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Too many chefs may spoil the sauce, but a kitchen full of pianists cooked up something special in a celebration of the keyboard Saturday night at Hill Auditorium.
This moveable feast of piano music for multiple performers is a tour by six virtuosi from New York's Chamber Music Society of Lincoln Center. The artists variously combined in a rare and delightful assortment of works for four hands (two pianists seated at one piano) and for two pianos facing each other.
It wasn't so much that the selections were unheard of -- Mozart's Andante and Variations, K. 501, Mendelssohn's Andante and Variations in B-flat, Lutoslawski's Variations on a Theme of Paganini, Fauré's "Dolly Suite." It's just that they're seldom heard these days because recitals by two pianists (never mind six!) hardly ever happen.
But for rarity, fascination and absolutely riotous fun, nothing came close to a performance of the original version of Stravinsky's wild and woolly ballet "The Rite of Spring," played by Wu Han and Gilbert Kalish seated at one piano.
As Han explained to the audience before occupying her half of the bench, cramming Stravinsky's furiously tangled rhythms and clashing harmonies onto a single keyboard under 20 flying fingers is no small thing.
"There are some big traffic issues," she said, drawing laughter from the house. "And in a piece like this, the top (upper register) pianist (Kalish) has to rely on the bottom pianist to do all the pedaling -- which is very uncomfortable for him. It's like having someone else brush your teeth."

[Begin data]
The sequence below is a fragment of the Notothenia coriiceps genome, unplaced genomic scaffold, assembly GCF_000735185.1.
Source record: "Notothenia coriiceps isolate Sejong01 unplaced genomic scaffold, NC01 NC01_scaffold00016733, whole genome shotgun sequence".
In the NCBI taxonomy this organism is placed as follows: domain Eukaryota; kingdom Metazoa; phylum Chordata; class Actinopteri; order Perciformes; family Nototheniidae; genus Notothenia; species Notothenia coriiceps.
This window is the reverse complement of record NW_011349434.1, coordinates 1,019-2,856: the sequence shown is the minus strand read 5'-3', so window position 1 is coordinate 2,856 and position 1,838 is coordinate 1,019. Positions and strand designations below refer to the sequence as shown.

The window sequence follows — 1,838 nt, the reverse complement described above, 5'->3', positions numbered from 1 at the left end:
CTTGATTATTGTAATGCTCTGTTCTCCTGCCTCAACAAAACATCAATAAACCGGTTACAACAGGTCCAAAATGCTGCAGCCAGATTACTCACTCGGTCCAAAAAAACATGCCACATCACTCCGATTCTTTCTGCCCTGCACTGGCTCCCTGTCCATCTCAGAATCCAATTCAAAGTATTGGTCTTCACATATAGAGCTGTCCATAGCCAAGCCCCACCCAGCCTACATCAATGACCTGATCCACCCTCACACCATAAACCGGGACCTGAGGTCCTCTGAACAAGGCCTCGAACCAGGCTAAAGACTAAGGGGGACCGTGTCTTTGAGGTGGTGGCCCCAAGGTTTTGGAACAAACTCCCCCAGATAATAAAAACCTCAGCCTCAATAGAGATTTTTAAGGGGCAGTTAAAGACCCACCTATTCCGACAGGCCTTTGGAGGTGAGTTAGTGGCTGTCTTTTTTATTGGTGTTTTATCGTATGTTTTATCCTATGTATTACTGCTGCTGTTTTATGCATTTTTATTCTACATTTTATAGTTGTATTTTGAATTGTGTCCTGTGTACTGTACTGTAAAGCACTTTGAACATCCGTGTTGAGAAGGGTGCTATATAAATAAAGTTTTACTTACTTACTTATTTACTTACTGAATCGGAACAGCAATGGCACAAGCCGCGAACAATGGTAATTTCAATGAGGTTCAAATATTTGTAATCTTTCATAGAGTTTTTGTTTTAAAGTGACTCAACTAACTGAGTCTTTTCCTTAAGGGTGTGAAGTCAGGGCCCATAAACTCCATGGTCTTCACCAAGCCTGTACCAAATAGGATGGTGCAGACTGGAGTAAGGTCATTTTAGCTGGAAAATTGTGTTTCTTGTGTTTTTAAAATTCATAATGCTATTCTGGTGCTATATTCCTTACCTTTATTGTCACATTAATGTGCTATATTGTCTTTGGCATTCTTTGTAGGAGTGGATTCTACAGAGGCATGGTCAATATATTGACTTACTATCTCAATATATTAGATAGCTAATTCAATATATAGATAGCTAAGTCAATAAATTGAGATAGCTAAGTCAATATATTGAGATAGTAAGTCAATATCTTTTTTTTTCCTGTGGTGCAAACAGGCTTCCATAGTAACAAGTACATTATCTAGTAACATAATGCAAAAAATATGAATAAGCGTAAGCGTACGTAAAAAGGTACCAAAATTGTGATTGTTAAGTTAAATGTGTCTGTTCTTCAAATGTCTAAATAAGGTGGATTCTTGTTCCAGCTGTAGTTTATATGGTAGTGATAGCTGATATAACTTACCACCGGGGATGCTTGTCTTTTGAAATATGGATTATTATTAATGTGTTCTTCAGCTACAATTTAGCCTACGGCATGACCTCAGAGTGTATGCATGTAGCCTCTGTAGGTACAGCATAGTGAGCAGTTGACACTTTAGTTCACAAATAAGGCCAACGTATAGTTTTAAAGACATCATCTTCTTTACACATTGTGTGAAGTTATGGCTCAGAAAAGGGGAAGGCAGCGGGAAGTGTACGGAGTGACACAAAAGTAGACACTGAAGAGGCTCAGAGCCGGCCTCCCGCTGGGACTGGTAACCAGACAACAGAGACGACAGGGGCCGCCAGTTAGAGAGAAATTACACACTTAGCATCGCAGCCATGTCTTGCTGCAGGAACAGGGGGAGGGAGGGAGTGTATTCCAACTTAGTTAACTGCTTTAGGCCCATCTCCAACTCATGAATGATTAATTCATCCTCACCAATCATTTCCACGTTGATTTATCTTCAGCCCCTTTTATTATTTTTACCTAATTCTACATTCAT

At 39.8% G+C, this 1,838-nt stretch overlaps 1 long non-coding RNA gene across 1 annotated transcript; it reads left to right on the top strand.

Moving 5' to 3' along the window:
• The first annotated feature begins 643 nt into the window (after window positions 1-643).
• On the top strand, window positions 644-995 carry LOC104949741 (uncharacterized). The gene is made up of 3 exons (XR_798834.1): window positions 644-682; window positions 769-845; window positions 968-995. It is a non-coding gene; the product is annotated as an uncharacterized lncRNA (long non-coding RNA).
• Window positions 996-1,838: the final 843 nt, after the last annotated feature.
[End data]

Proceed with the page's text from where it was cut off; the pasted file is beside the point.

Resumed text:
But Han said she and Kalish learned the piece a few years ago because its history was simply irresistible. This is the form in which 'The Rite of Spring' was first heard, she said, when it was played for Pierre Monteux, who conducted the world premiere of the ballet in 1913. Han added that the pianists who played it then were Stravinsky and Claude Debussy."
So off they went, Han pounding out the bass register rhythms with such force that she bounced off the bench, her long hair flying, and Kalish gingerly weaving his arms into Han's one moment and the next moment shrinking back to allow her more elbow room. It was a distilled "Rite," lacking its colorful orchestral raiment but luminous and pure in its raw, violent outlines.
For the rest, Anne-Marie McDermott shone in a pair of two-piano appearances, an animated turn through the Mendelssohn variations with Inon Barnatan and a taut, glittering account of the Lutoslawski with André-Michel Schub. Barnatan and Gilles Vonsattel made a charming serenade of Fauré's "Dolly Suite."